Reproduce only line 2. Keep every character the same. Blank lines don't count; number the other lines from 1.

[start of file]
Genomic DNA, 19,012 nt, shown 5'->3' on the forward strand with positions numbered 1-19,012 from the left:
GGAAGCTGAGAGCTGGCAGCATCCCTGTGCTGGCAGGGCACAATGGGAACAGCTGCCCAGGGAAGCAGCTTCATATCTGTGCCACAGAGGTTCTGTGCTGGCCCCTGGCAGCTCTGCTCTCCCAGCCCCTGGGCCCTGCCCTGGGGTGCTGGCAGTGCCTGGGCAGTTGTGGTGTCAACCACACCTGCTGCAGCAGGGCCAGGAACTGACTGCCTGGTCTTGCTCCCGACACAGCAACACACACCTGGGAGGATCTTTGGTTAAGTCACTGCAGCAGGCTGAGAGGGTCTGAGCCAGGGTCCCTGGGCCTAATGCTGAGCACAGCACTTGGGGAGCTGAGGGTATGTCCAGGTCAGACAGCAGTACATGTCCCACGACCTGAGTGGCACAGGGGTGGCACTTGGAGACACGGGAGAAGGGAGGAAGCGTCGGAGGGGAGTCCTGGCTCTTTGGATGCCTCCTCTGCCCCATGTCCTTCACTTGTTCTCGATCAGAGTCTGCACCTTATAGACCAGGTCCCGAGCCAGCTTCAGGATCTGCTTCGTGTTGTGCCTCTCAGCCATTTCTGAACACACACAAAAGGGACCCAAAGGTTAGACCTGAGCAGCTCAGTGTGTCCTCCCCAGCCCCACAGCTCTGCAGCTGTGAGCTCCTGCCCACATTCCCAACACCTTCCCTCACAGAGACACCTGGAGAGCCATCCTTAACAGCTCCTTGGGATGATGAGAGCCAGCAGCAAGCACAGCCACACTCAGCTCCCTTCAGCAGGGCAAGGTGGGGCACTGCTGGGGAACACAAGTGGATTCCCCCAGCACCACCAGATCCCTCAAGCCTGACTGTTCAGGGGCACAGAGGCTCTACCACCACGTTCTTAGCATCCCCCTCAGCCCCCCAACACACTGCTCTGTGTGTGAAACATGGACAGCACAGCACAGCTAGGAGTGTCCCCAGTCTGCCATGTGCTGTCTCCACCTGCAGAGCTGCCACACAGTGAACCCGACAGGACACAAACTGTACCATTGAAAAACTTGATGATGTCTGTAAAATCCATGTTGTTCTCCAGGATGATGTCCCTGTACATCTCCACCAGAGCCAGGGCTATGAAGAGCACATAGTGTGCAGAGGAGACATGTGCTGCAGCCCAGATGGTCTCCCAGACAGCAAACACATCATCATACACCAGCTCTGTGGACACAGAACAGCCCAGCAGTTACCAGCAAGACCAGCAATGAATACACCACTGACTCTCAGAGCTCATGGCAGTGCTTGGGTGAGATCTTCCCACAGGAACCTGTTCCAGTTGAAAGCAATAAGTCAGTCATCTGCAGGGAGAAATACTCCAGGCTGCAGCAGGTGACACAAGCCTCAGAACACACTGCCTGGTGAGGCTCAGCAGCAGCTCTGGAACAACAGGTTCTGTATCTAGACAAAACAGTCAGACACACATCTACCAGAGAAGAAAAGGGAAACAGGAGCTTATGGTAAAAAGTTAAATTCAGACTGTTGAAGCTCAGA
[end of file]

GGAAGCTGAGAGCTGGCAGCATCCCTGTGCTGGCAGGGCACAATGGGAACAGCTGCCCAGGGAAGCAGCTTCATATCTGTGCCACAGAGGTTCTGTGCTGGCCCCTGGCAGCTCTGCTCTCCCAGCCCCTGGGCCCTGCCCTGGGGTGCTGGCAGTGCCTGGGCAGTTGTGGTGTCAACCACACCTGCTGCAGCAGGGCCAGGAACTGACTGCCTGGTCTTGCTCCCGACACAGCAACACACACCTGGGAGGATCTTTGGTTAAGTCACTGCAGCAGGCTGAGAGGGTCTGAGCCAGGGTCCCTGGGCCTAATGCTGAGCACAGCACTTGGGGAGCTGAGGGTATGTCCAGGTCAGACAGCAGTACATGTCCCACGACCTGAGTGGCACAGGGGTGGCACTTGGAGACACGGGAGAAGGGAGGAAGCGTCGGAGGGGAGTCCTGGCTCTTTGGATGCCTCCTCTGCCCCATGTCCTTCACTTGTTCTCGATCAGAGTCTGCACCTTATAGACCAGGTCCCGAGCCAGCTTCAGGATCTGCTTCGTGTTGTGCCTCTCAGCCATTTCTGAACACACACAAAAGGGACCCAAAGGTTAGACCTGAGCAGCTCAGTGTGTCCTCCCCAGCCCCACAGCTCTGCAGCTGTGAGCTCCTGCCCACATTCCCAACACCTTCCCTCACAGAGACACCTGGAGAGCCATCCTTAACAGCTCCTTGGGATGATGAGAGCCAGCAGCAAGCACAGCCACACTCAGCTCCCTTCAGCAGGGCAAGGTGGGGCACTGCTGGGGAACACAAGTGGATTCCCCCAGCACCACCAGATCCCTCAAGCCTGACTGTTCAGGGGCACAGAGGCTCTACCACCACGTTCTTAGCATCCCCCTCAGCCCCCCAACACACTGCTCTGTGTGTGAAACATGGACAGCACAGCACAGCTAGGAGTGTCCCCAGTCTGCCATGTGCTGTCTCCACCTGCAGAGCTGCCACACAGTGAACCCGACAGGACACAAACTGTACCATTGAAAAACTTGATGATGTCTGTAAAATCCATGTTGTTCTCCAGGATGATGTCCCTGTACATCTCCACCAGAGCCAGGGCTATGAAGAGCACATAGTGTGCAGAGGAGACATGTGCTGCAGCCCAGATGGTCTCCCAGACAGCAAACACATCATCATACACCAGCTCTGTGGACACAGAACAGCCCAGCAGTTACCAGCAAGACCAGCAATGAATACACCACTGACTCTCAGAGCTCATGGCAGTGCTTGGGTGAGATCTTCCCACAGGAACCTGTTCCAGTTGAAAGCAATAAGTCAGTCATCTGCAGGGAGAAATACTCCAGGCTGCAGCAGGTGACACAAGCCTCAGAACACACTGCCTGGTGAGGCTCAGCAGCAGCTCTGGAACAACAGGTTCTGTATCTAGACAAAACAGTCAGACACACATCTACCAGAGAAGAAAAGGGAAACAGGAGCTTATGGTAAAAAGTTAAATTCAGACTGTTGAAGCTCAGA